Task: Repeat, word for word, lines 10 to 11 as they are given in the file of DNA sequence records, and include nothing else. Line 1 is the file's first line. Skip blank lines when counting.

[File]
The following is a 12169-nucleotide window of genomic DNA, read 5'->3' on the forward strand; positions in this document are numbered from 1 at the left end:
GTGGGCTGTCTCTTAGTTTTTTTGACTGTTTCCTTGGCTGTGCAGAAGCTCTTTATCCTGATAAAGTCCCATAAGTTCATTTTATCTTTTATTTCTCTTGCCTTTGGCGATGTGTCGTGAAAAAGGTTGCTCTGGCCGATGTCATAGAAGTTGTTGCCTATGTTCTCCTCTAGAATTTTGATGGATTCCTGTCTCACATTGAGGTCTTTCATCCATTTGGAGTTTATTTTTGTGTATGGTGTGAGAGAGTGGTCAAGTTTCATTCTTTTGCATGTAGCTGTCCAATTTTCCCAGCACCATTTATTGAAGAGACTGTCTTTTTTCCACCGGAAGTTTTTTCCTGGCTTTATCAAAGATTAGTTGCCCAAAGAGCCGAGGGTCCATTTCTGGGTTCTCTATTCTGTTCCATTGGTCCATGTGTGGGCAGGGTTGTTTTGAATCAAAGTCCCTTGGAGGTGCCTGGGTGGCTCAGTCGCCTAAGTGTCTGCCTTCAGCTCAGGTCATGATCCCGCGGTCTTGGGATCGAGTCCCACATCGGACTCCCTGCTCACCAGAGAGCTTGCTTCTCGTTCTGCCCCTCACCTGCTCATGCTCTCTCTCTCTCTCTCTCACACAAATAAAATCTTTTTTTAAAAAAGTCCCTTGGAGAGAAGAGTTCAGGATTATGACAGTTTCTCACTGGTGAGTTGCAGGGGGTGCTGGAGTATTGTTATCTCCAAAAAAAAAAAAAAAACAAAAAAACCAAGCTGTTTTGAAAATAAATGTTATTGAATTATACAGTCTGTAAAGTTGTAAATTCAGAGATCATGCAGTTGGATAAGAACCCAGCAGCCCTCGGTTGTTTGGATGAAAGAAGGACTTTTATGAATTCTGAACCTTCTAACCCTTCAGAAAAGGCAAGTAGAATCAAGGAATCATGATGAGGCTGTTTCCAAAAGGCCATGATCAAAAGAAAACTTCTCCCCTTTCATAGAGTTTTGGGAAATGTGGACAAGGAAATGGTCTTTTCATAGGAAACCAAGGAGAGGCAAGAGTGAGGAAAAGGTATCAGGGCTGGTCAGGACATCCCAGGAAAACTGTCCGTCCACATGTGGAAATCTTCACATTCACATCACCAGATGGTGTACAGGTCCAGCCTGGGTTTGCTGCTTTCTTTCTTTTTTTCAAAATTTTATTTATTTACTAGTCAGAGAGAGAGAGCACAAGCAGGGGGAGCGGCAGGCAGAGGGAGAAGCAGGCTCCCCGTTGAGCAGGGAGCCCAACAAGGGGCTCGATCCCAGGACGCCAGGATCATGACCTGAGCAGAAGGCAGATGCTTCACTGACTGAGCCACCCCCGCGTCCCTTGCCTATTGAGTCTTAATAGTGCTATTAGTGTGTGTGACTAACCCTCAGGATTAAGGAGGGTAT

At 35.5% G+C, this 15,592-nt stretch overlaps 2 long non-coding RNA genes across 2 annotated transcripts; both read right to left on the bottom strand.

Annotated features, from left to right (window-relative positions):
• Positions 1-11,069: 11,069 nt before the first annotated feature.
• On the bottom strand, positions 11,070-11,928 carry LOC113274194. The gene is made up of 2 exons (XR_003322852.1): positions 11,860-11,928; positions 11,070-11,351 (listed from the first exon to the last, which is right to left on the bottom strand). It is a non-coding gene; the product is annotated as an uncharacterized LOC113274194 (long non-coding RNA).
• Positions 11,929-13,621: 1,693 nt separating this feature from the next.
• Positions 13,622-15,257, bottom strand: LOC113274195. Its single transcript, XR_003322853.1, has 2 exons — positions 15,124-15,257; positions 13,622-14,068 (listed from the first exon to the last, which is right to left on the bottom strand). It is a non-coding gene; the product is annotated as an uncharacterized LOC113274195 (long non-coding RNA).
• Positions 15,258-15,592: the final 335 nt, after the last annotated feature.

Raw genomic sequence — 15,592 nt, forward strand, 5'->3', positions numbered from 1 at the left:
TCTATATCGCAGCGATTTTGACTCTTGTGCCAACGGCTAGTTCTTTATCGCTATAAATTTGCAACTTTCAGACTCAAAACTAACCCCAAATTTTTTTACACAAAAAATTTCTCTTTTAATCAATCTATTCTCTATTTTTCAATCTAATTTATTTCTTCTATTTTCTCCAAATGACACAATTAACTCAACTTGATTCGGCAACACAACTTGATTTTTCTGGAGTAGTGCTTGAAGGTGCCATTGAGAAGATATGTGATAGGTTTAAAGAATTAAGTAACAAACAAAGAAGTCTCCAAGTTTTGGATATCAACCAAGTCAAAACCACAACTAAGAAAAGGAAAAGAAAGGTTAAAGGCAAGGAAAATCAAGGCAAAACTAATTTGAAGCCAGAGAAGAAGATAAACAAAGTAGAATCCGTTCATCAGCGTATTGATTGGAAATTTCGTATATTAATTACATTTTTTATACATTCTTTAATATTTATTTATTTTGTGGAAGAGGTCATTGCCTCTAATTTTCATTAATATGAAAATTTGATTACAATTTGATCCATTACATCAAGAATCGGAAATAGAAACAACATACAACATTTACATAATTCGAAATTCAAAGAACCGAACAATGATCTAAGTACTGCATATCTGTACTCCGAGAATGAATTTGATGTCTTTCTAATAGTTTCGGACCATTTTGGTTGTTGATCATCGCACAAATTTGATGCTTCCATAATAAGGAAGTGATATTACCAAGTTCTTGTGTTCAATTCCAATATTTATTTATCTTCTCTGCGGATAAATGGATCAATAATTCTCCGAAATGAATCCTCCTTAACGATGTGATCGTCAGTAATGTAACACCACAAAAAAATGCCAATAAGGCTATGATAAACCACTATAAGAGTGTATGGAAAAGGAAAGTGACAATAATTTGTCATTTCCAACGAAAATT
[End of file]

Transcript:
Raw genomic sequence — 15,592 nt, forward strand, 5'->3', positions numbered from 1 at the left:
TCTATATCGCAGCGATTTTGACTCTTGTGCCAACGGCTAGTTCTTTATCGCTATAAATTTGCAACTTTCAGACTCAAAACTAACCCCAAATTTTTTTACACAAAAAATTTCTCTTTTAATCAATCTATTCTCTATTTTTCAATCTAATTTATTTCTTCTATTTTCTCCAAATGACACAATTAACTCAACTTGATTCGGCAACACAACTTGATTTTTCTGGAGTAGTGCTTGAAGGTGCCATTGAGAAGATATGTGATAGGTTTAAAGAATTAAGTAACAAACAAAGAAGTCTCCAAGTTTTGGATATCAACCAAGTCAAAACCACAACTAAGAAAAGGAAAAGAAAGGTTAAAGGCAAGGAAAATCAAGGCAAAACTAATTTGAAGCCAGAGAAGAAGATAAACAAAGTAGAATCCGTTCATCAGCGTATTGATTGGAAATTTCGTATATTAATTACATTTTTTATACATTCTTTAATATTTATTTATTTTGTGGAAGAGGTCATTGCCTCTAATTTTCATTAATATGAAAATTTGATTACAATTTGATCCATTACATCAAGAATCGGAAATAGAAACAACATACAACATTTACATAATTCGAAATTCAAAGAACCGAACAATGATCTAAGTACTGCATATCTGTACTCCGAGAATGAATTTGATGTCTTTCTAATAGTTTCGGACCATTTTGGTTGTTGATCATCGCACAAATTTGATGCTTCCATAATAAGGAAGTGATATTACCAAGTTCTTGTGTTCAATTCCAATATTTATTTATCTTCTCTGCGGATAAATGGATCAATAATTCTCCGAAATGAATCCTCCTTAACGATGTGATCGTCAGTAATGTAACACCACAAAAAAATGCCAATAAGGCTATGATAAACCACTATAAGAGTGTATGGAAAAGGAAAGTGACAATAATTTGTCATTTCCAACGAAAATT